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Baryshnikov Arts Center to return to live performance in spring
File photo of Mikhail Baryshnikov in a dance studio at the Baryshnikov Arts Center on 37th Street in the garment district. Nicole Bengiveno/The New York Times.

by Sadiba Hasan



NEW YORK, NY.- The Baryshnikov Arts Center will return to in-person performances this spring after two years of online programming.

The season features eight dance and music performances, with three presented virtually. The streamed performances are a part of the center’s commissioning program, which began in fall 2020 as a way of sustaining the organization and encouraging artists to continue creating during the pandemic.

Cora Cahan, the center’s president and chief executive, said the delay in the return to live performances was because of the postponement during the pandemic of a long-planned replacement of its building’s heating, ventilation and cooling systems.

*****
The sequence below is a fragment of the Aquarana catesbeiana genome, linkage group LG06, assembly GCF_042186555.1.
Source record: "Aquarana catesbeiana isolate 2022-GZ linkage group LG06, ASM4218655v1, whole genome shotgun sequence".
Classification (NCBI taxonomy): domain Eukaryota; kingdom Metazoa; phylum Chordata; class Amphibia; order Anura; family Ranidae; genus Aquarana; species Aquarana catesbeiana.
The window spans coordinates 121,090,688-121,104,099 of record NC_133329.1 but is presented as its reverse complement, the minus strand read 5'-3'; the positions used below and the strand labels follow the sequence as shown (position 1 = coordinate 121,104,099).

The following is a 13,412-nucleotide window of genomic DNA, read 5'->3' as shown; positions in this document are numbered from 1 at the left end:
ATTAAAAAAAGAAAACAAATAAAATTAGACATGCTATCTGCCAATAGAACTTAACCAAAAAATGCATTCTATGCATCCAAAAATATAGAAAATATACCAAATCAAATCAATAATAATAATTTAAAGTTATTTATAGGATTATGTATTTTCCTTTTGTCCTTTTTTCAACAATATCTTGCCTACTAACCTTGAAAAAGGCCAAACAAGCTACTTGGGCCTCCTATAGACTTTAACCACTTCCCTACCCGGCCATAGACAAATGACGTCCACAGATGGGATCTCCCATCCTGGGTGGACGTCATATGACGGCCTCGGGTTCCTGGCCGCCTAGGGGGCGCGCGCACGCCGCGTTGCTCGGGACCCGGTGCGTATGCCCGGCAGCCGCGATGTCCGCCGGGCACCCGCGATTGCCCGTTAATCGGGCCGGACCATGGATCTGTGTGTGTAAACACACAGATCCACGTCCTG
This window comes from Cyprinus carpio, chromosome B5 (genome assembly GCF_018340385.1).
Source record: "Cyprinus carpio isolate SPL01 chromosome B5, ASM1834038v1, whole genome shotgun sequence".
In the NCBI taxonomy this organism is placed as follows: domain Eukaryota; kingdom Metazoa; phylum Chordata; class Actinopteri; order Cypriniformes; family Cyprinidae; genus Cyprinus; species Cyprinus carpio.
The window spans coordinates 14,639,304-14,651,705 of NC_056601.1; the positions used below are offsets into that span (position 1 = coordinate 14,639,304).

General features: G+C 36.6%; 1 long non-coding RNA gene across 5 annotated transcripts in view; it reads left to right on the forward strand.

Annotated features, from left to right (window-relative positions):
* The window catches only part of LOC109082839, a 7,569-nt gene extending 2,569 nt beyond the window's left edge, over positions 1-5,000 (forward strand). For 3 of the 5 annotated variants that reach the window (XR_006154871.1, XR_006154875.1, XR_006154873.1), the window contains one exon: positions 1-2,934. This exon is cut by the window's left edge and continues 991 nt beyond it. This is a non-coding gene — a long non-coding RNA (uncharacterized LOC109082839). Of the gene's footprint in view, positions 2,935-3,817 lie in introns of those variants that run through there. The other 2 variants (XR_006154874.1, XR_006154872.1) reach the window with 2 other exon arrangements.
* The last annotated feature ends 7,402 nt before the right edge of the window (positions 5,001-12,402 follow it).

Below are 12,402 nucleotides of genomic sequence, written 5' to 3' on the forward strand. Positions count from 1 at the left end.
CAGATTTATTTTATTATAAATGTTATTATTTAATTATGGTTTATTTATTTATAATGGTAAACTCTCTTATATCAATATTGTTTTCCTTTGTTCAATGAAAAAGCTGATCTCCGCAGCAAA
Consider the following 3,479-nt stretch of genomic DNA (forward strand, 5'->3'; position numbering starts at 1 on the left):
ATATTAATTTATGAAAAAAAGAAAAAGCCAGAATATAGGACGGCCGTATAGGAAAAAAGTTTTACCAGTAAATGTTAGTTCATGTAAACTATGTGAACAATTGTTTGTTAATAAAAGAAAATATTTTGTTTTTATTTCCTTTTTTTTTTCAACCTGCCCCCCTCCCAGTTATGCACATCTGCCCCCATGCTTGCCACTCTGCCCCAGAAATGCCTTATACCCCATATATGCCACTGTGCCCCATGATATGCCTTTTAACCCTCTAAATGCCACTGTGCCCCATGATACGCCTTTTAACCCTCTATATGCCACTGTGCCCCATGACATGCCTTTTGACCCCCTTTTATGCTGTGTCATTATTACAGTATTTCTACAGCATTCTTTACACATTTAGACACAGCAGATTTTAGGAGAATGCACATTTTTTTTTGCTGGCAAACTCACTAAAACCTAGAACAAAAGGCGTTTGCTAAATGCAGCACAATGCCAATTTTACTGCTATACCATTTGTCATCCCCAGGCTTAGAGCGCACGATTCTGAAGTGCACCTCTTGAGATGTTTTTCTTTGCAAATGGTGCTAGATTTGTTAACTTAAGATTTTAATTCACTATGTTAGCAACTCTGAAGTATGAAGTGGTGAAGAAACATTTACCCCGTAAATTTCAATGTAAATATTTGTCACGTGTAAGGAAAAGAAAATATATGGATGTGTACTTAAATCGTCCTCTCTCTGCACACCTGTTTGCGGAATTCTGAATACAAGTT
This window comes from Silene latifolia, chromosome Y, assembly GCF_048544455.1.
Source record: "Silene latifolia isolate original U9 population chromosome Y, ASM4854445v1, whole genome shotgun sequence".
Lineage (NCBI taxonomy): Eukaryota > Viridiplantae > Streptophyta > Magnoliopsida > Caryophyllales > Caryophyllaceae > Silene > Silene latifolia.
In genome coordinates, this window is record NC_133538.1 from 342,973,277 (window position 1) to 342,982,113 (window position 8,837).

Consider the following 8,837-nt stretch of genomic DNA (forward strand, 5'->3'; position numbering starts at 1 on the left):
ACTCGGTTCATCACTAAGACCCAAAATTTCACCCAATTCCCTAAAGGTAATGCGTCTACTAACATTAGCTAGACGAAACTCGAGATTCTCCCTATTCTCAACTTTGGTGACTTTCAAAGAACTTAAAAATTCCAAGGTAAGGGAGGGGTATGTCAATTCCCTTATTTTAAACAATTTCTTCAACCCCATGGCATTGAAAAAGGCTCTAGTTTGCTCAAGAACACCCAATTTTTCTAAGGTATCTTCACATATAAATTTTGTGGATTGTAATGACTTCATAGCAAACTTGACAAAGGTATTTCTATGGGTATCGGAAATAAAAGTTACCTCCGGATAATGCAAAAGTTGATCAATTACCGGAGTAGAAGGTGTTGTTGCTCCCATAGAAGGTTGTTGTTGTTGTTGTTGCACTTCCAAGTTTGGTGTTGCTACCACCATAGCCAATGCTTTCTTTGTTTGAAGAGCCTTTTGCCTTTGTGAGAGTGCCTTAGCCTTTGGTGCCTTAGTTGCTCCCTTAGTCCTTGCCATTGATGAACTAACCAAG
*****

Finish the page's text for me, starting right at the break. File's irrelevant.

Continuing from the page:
“We’re going very slowly and carefully here because we’re moving back to having audiences on site for the first time in so long,” Cahan said. “We’re thrilled to be planning for live performances in lockstep with our commissioning program that’s been so vibrant and dynamic since we began it almost two years ago.”

The season is to open with two virtual presentations: high-wire artist Philippe Petit’s “Open Practice,” about his creative process (Feb. 7-21); and a film and sound installation by Toronto choreographer Peggy Baker, “her body as words,” inspired by Simone de Beauvoir’s “The Second Sex” (Feb. 28-March 14).

The first live performances will be evenings of music by Chromic Duo, genre-fluid musicians who use prepared piano, toy piano and synthesizers (March 14-15); violinist and producer Johnny Gandelsman, who will present the New York premiere of his project “This Is America” (March 16-17); and Andy Akiho, whose “Seven Pillars,” an evening-length work for percussion, will have its New York premiere (April 7-8).

Dance programming includes performances by Ashwini Ramaswamy (April 13-15), whose “Let the Crows Come” deconstructs the Bharatanatyam form, and the world premiere of Donna Uchizono’s “Wings of Iron” (May 18-21). Both were originally scheduled for the center’s spring 2020 season. A new dance film by Omar Román De Jesús will be presented virtually (April 25-May 9).

This article originally appeared in The New York Times.










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